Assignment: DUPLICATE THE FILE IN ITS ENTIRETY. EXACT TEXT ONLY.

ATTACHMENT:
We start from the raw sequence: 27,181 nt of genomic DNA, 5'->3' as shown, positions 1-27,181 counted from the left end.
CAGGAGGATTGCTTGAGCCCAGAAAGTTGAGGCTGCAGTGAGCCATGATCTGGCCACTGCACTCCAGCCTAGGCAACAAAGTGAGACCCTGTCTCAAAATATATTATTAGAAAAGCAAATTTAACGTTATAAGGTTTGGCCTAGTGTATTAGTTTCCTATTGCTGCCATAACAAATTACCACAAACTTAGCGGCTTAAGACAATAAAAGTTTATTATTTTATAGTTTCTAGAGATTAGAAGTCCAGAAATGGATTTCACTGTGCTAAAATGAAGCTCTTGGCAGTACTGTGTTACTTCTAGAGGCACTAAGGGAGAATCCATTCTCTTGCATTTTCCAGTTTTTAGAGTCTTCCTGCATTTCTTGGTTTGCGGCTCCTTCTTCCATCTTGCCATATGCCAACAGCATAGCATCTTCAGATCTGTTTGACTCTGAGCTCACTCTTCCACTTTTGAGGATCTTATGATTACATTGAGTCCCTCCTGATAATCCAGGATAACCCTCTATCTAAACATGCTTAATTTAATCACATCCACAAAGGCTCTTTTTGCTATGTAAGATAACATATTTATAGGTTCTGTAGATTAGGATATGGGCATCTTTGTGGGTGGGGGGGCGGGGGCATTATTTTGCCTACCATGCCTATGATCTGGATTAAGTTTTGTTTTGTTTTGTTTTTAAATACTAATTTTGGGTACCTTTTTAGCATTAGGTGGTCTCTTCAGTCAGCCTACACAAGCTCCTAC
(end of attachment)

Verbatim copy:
We start from the raw sequence: 27,181 nt of genomic DNA, 5'->3' as shown, positions 1-27,181 counted from the left end.
CAGGAGGATTGCTTGAGCCCAGAAAGTTGAGGCTGCAGTGAGCCATGATCTGGCCACTGCACTCCAGCCTAGGCAACAAAGTGAGACCCTGTCTCAAAATATATTATTAGAAAAGCAAATTTAACGTTATAAGGTTTGGCCTAGTGTATTAGTTTCCTATTGCTGCCATAACAAATTACCACAAACTTAGCGGCTTAAGACAATAAAAGTTTATTATTTTATAGTTTCTAGAGATTAGAAGTCCAGAAATGGATTTCACTGTGCTAAAATGAAGCTCTTGGCAGTACTGTGTTACTTCTAGAGGCACTAAGGGAGAATCCATTCTCTTGCATTTTCCAGTTTTTAGAGTCTTCCTGCATTTCTTGGTTTGCGGCTCCTTCTTCCATCTTGCCATATGCCAACAGCATAGCATCTTCAGATCTGTTTGACTCTGAGCTCACTCTTCCACTTTTGAGGATCTTATGATTACATTGAGTCCCTCCTGATAATCCAGGATAACCCTCTATCTAAACATGCTTAATTTAATCACATCCACAAAGGCTCTTTTTGCTATGTAAGATAACATATTTATAGGTTCTGTAGATTAGGATATGGGCATCTTTGTGGGTGGGGGGGCGGGGGCATTATTTTGCCTACCATGCCTATGATCTGGATTAAGTTTTGTTTTGTTTTGTTTTTAAATACTAATTTTGGGTACCTTTTTAGCATTAGGTGGTCTCTTCAGTCAGCCTACACAAGCTCCTAC